4 GOP candidates tout support for renewable fuels
Fiorina, Huckabee, Santorum and Trump say they support federal mandate
James Q. Lynch
ALTOONA — Although eclipsed by Gov. Terry Branstad’s un-endorsement of GOP presidential hopeful Ted Cruz over his opposition to the corn-friendly Renewable Fuel Standard, four other Republican candidates Tuesday expressed support for the federal mandate.
Cruz was not at a Renewable Fuels Association summit in Altoona — campaigning in New Hampshire instead — when Branstad gave a quick and simple “yes” when asked by a reporter if Cruz should be defeated in the Feb. 1 Republican caucuses. Branstad instead encouraged Iowans to caucus for candidates who support ethanol and other biofuels that create jobs and markets for Iowa farmers as well as choices for motorists.
But he did not express an opinion on any of the candidates who were in attendance, including former Pennsylvania Sen. Rick Santorum, businessman Donald Trump, former Arkansas Gov. Mike Huckabee and former tech executive Carly Fiorina.
Trump, when he spoke to the association, was appreciative of Branstad’s remarks.
“He’s a respected man and when he speaks people listen,” Trump said. He also paid the governor a backhanded compliment, saying Branstad “goes wherever the votes are.”
Santorum reminded the association he is the only one of the 2016 presidential hopefuls who voted for the fuel standard in 2005 and that this was his third appearance at the annual meeting.
An opponent of agriculture subsidies, Santorum said the RFS is about market access — not underwriting farmers. The nation was at war in Iraq in 2005 and “domestic production of transportation fuels was a high priority from national security point of view.”
Others might be “recent adopters” in their support for biofuels, but Santorum said he has been on board “long before I had visions of running for president.”
He said Iowa caucusgoers “are the most important people in this country right now when it comes to the presidential race.” Iowans will elevate some candidates, end others’ campaigns and “set the table for the rest of the country”
By backing him, Santorum said, Iowans would signal their support for “someone that you can trust, someone you know has experience, someone you can believe in, someone with a record of accomplishment to being able to fight in concert with you for an industry that is important to the economy of this region and for the security of this country.”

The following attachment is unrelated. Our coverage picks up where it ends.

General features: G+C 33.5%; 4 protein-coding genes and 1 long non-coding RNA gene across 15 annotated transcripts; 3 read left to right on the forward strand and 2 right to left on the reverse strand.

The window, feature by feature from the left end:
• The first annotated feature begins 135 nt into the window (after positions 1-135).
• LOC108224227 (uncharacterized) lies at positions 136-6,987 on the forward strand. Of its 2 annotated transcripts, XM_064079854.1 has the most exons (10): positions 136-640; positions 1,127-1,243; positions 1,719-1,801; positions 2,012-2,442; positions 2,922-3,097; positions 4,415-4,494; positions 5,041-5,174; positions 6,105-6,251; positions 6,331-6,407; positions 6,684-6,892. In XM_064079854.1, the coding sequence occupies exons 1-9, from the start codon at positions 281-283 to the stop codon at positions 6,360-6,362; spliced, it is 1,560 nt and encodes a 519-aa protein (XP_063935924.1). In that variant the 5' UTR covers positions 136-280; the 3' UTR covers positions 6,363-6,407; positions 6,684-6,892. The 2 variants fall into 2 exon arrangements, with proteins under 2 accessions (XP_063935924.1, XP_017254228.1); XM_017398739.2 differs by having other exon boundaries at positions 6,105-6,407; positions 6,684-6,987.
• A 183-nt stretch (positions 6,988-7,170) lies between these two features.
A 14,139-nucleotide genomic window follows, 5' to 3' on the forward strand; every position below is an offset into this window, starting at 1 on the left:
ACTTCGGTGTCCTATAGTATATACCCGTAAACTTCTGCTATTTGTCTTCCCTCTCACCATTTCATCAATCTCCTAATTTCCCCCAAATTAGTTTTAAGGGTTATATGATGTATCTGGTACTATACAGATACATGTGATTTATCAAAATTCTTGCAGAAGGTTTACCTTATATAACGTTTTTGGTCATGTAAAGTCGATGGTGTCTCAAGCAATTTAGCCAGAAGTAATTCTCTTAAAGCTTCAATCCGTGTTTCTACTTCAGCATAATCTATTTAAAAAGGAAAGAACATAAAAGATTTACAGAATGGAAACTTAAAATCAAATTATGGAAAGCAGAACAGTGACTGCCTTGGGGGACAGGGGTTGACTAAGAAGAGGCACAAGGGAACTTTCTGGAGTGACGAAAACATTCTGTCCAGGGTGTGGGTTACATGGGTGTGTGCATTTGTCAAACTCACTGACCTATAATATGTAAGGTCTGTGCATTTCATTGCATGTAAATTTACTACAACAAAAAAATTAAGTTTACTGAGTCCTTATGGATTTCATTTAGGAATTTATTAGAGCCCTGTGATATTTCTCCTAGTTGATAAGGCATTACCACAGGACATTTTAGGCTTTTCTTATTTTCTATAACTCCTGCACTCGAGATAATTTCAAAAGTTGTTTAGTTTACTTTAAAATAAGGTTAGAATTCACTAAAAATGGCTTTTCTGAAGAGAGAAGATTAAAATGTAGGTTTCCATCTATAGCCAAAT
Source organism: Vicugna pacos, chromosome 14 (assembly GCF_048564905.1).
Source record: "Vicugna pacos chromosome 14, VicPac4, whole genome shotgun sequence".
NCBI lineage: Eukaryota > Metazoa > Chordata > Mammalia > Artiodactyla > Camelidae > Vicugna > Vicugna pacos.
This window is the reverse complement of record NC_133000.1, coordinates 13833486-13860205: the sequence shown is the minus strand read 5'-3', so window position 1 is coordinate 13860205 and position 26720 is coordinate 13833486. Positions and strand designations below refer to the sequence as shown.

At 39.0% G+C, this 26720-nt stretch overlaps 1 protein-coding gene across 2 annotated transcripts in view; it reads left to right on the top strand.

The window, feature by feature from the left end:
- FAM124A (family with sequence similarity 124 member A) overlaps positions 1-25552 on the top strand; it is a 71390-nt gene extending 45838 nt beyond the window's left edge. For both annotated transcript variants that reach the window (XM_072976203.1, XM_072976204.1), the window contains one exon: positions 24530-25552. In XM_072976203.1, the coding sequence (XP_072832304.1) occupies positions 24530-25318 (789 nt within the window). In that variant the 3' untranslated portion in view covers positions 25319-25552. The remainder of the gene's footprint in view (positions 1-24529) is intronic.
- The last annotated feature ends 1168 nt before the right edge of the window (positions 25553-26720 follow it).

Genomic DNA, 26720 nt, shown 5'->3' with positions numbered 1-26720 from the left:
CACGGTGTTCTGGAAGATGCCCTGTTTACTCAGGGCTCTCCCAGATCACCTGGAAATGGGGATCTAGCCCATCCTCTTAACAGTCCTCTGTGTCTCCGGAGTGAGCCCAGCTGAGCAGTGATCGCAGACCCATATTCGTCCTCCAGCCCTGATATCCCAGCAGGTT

But “if Iowa is not going to stand in support of the RFS, why do you think the rest of the country is going to?” Santorum asked.
Trump called the RFS an “important tool in the mission to achieve energy independence” and pledged to do all in his power as president to achieve that goal.
“Energy independence is a requirement if America is to become great again,” he said.
Trump recently toured biofuels facilities and said he was amazed.
“I’m with you 100 percent,” he said, adding, “Make plenty of fuel because we’re going to need it.”
Fiorina said the RFS was intended to level the playing field for ethanol producers. However, unelected regulators and “crony capitalism” have interfered with creating a sustainable market.
“We have people in this race who are owned by the oil and gas industry,” she said.
Huckabee, the winner of the 2008 GOP caucuses, said many Americans don’t understand that “our agricultural system not only provides the food and fiber on our tables, but helps provides fuel for our energy needs, sustainable fuel.”
That’s important, he said, because “it gives us the capacity to do something that we’ve long needed to do — make sure that we never import one ounce of energy to this country ever again.”
Instead, he said, America should be the world’s leading exporter of energy.
“If we really want to take the Russians, the Iranians, the Saudis out of the terrorism business, take them out of the energy business,” he said.